Awarta, Beit Furik, Huwwara, Za'tara (Tapuah), Sun 23.12.07, Morning

Observers: 
Yael B., and Ditza Y. (reporting)
Dec-23-2007
|
Morning
 

Translation:  Suzanne O.


Zeita - Jima'ayn


7:30 a.m. 

Concrete blocks bar the exit to the road.


Za'atra


7:40 a.m.

There are no vehicles.  As we left the roadblock 3 - 4 cars arrived from the north.


Beit Furiq


8:00 a.m. 

There are 14 vehicles in the queue.  A driver whom we approach tells us that he has been queuing for an hour.

Palestinians, among them the mayor of Beit Dejan, crowd around us and complain about the difficulties and the injustices perpetrated by the soldiers against them.  On Saturday a driver from Nablus had his sick father in his car with him.  The soldiers insisted that the father alight from the vehicle and cross the roadblock on foot.  During the last Festival families from Nablus, wearing their festive clothes, came to visit their relatives in Beit Furiq and Beit Dejan: the soldiers prevented them from crossing and they were forced to return home.

The mayor of Beit Dejan told us that on Thursday he approached a soldier, wanting to speak to him.  The response from the soldier was: "I don't want to talk to you, we are the Golani Brigade!"  He adds that one of the drivers wanted to speak to the soldiers and they dismissed him out of hand, almost beating him.

One driver complained that the roadblock was opened at 6:30 a.m., instead of at 5:00 a.m., and he grumbled: "How can I work in this situation?"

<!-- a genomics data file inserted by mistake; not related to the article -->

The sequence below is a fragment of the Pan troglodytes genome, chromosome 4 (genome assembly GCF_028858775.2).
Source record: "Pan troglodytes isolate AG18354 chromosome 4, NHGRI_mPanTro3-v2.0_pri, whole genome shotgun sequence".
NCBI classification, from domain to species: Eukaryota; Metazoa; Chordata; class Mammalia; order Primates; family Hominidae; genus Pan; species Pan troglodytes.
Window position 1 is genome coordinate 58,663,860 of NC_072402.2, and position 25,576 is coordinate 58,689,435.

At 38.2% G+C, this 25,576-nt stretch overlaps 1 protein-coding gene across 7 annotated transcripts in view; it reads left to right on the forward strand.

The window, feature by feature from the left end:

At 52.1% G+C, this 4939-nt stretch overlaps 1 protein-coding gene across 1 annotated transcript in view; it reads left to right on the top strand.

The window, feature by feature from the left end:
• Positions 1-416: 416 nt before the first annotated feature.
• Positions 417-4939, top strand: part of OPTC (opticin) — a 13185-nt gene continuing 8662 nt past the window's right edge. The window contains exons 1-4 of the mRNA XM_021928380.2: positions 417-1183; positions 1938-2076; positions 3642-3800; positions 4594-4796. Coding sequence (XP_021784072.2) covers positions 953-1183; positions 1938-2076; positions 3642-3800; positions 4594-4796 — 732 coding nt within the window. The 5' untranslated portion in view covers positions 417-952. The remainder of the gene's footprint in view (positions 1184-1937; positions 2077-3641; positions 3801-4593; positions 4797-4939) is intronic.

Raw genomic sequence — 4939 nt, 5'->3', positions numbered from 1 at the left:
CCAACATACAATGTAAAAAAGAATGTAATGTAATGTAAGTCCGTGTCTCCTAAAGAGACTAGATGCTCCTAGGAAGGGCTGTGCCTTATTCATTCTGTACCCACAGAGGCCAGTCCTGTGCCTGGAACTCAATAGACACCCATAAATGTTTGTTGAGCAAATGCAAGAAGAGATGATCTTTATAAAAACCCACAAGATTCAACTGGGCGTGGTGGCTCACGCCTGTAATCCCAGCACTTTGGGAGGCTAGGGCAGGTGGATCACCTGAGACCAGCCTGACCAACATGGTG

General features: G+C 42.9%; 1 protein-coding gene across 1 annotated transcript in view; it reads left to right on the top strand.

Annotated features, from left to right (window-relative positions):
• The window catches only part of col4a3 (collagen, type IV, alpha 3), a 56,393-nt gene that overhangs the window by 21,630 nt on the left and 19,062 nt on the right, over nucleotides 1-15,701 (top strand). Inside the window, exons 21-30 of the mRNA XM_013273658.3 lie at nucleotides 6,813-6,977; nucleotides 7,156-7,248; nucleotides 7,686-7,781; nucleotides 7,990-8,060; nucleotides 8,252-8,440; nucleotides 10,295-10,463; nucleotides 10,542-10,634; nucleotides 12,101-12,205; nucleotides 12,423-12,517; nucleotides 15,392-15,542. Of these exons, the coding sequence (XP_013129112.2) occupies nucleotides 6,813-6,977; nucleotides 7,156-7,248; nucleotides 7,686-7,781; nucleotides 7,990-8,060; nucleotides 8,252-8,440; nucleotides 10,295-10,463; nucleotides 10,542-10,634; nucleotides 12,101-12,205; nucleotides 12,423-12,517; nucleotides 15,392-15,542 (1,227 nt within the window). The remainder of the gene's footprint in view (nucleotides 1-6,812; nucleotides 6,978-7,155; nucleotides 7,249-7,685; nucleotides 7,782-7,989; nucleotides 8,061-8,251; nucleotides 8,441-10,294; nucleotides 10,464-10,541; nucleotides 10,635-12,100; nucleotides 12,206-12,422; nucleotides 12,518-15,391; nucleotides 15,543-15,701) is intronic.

A lorry in the queue, empty, turns back.  It appears that the driver's patience had worn out.


8:50 a.m. At the roadblock

To our surprise the soldiers do not dismiss us, but are prepared to talk to us.  They check car licences efficiently, without delay.  We present the complaints of the drivers about the tardy opening of the roadblock to the commander.  According to him the roadblock opened at 6:00 a.m., and that accords with his orders.

We monitored a driver from the time he arrived at the queue; it took him 20 minutes to cross.

There are few pedestrians at the turnstiles; the inspections are swift.


9:00 a.m.

We leave and count seven cars in the queue.


Awarta


9:10 a.m.

There are no vehicles.  Abu Bakar, who we met there, explains that it is due to the fact that the soldiers here today are decent.


Huwwara


9:15 a.m.

There are about 40 people at the turnstiles.  There are three checkpoints, a dog handler and her dog as well as the gorman.

The soldier inspecting the documents of cars entering Nablus is very unhappy to see us wandering about the roadblock and daring to cross the sacred white line.  He complains about it to the DCO representative, 1st sergeant T., who apparently puts him in his place since we are not harming the country's security.  This leaves the soldier with no choice but to follow us with his eyes, glowering.

We raise the issue of the opening time of the roadblock at Beit Furiq with T.  According to him the roadblock should open at 5:00 a.m.  While we are present he calls Heiman at the DCO who promises to deal with the problem.  We passed the information to tomorrow's morning shift so that they can follow up what happens.


9:30 a.m.

About 20 - 25 people are crowded into the humanitarian lane, the reason is not clear.  We call T., who goes over and reinforces the inspection team.


9:45 a.m.

The humanitarian lane is clear.


10:05 a.m.

We leave the roadblock.